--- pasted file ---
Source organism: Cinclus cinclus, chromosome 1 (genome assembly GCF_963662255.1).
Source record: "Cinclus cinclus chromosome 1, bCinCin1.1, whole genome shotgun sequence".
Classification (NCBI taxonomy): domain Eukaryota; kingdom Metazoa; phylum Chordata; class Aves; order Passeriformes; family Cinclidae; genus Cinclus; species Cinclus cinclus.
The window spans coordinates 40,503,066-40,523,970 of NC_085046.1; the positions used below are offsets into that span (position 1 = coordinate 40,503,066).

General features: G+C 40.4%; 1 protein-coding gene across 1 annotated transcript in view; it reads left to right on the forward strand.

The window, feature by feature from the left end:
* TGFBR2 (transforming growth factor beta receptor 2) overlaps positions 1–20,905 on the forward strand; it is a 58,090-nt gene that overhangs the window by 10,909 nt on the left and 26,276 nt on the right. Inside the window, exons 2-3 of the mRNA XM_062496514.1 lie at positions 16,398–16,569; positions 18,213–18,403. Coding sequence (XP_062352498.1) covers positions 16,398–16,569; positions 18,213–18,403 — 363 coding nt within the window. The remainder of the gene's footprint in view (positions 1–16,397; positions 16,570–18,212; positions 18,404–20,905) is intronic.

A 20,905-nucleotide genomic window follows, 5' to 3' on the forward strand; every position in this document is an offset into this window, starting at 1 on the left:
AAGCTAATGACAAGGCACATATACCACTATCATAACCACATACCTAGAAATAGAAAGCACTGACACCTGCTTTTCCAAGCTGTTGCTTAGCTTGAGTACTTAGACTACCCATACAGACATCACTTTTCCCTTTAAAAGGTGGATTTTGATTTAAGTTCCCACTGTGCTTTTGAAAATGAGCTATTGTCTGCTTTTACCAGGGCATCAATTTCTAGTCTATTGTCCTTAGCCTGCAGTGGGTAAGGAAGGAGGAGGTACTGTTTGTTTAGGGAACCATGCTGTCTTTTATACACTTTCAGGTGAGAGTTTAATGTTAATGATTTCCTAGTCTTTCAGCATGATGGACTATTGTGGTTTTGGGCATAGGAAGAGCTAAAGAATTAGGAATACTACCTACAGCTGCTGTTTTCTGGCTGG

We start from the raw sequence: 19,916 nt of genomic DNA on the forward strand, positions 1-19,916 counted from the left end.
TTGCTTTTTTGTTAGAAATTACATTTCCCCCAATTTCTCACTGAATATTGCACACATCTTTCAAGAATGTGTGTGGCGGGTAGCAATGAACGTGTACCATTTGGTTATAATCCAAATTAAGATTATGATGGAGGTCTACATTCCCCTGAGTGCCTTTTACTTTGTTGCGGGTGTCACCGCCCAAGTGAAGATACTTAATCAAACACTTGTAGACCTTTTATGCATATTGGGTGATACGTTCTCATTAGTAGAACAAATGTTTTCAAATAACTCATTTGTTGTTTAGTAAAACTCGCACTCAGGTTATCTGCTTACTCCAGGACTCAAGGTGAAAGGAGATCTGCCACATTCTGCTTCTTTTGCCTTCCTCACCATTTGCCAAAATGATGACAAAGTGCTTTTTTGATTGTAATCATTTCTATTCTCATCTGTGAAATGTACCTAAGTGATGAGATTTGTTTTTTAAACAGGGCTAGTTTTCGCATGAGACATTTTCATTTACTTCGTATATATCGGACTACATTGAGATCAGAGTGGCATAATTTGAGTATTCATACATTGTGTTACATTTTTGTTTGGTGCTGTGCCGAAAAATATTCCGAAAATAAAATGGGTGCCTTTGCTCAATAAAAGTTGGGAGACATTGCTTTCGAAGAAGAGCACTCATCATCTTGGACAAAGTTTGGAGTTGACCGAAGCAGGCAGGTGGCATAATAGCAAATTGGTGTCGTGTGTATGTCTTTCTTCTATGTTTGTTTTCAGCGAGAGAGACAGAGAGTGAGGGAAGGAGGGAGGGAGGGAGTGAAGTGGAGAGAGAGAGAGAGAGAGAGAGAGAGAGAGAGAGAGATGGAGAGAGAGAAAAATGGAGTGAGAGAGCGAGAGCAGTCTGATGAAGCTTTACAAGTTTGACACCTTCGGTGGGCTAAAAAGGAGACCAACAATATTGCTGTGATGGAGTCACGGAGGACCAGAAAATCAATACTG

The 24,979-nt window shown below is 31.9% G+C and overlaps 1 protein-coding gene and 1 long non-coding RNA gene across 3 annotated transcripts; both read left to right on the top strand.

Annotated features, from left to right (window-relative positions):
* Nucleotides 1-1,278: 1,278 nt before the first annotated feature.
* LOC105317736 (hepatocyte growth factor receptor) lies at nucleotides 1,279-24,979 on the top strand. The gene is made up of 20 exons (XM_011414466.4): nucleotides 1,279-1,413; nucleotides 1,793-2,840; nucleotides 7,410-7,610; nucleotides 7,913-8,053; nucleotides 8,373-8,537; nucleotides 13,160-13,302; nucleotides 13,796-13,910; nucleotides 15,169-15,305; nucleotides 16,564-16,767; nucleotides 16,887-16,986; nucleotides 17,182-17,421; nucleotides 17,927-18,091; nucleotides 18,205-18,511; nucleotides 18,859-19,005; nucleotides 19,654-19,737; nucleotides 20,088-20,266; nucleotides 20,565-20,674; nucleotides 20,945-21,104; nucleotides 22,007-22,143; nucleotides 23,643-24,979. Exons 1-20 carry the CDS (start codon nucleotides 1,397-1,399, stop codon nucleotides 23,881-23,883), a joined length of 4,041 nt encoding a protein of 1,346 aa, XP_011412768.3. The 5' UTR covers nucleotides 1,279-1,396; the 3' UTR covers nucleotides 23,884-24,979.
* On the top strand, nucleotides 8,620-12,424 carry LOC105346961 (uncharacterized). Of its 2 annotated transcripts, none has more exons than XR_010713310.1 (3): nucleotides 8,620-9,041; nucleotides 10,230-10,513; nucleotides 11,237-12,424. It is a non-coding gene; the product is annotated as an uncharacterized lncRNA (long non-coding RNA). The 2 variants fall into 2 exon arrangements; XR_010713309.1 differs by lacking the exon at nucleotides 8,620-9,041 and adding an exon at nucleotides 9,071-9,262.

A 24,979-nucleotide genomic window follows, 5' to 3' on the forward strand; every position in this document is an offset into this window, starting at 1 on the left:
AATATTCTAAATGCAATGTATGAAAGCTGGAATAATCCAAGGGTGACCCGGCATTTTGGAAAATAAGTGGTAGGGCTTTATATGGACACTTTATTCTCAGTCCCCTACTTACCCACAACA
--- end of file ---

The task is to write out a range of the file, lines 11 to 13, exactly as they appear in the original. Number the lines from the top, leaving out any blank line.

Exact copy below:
TTGCTTTTTTGTTAGAAATTACATTTCCCCCAATTTCTCACTGAATATTGCACACATCTTTCAAGAATGTGTGTGGCGGGTAGCAATGAACGTGTACCATTTGGTTATAATCCAAATTAAGATTATGATGGAGGTCTACATTCCCCTGAGTGCCTTTTACTTTGTTGCGGGTGTCACCGCCCAAGTGAAGATACTTAATCAAACACTTGTAGACCTTTTATGCATATTGGGTGATACGTTCTCATTAGTAGAACAAATGTTTTCAAATAACTCATTTGTTGTTTAGTAAAACTCGCACTCAGGTTATCTGCTTACTCCAGGACTCAAGGTGAAAGGAGATCTGCCACATTCTGCTTCTTTTGCCTTCCTCACCATTTGCCAAAATGATGACAAAGTGCTTTTTTGATTGTAATCATTTCTATTCTCATCTGTGAAATGTACCTAAGTGATGAGATTTGTTTTTTAAACAGGGCTAGTTTTCGCATGAGACATTTTCATTTACTTCGTATATATCGGACTACATTGAGATCAGAGTGGCATAATTTGAGTATTCATACATTGTGTTACATTTTTGTTTGGTGCTGTGCCGAAAAATATTCCGAAAATAAAATGGGTGCCTTTGCTCAATAAAAGTTGGGAGACATTGCTTTCGAAGAAGAGCACTCATCATCTTGGACAAAGTTTGGAGTTGACCGAAGCAGGCAGGTGGCATAATAGCAAATTGGTGTCGTGTGTATGTCTTTCTTCTATGTTTGTTTTCAGCGAGAGAGACAGAGAGTGAGGGAAGGAGGGAGGGAGGGAGTGAAGTGGAGAGAGAGAGAGAGAGAGAGAGAGAGAGAGAGAGAGATGGAGAGAGAGAAAAATGGAGTGAGAGAGCGAGAGCAGTCTGATGAAGCTTTACAAGTTTGACACCTTCGGTGGGCTAAAAAGGAGACCAACAATATTGCTGTGATGGAGTCACGGAGGACCAGAAAATCAATACTG

The 24,979-nt window shown below is 31.9% G+C and overlaps 1 protein-coding gene and 1 long non-coding RNA gene across 3 annotated transcripts; both read left to right on the top strand.

Annotated features, from left to right (window-relative positions):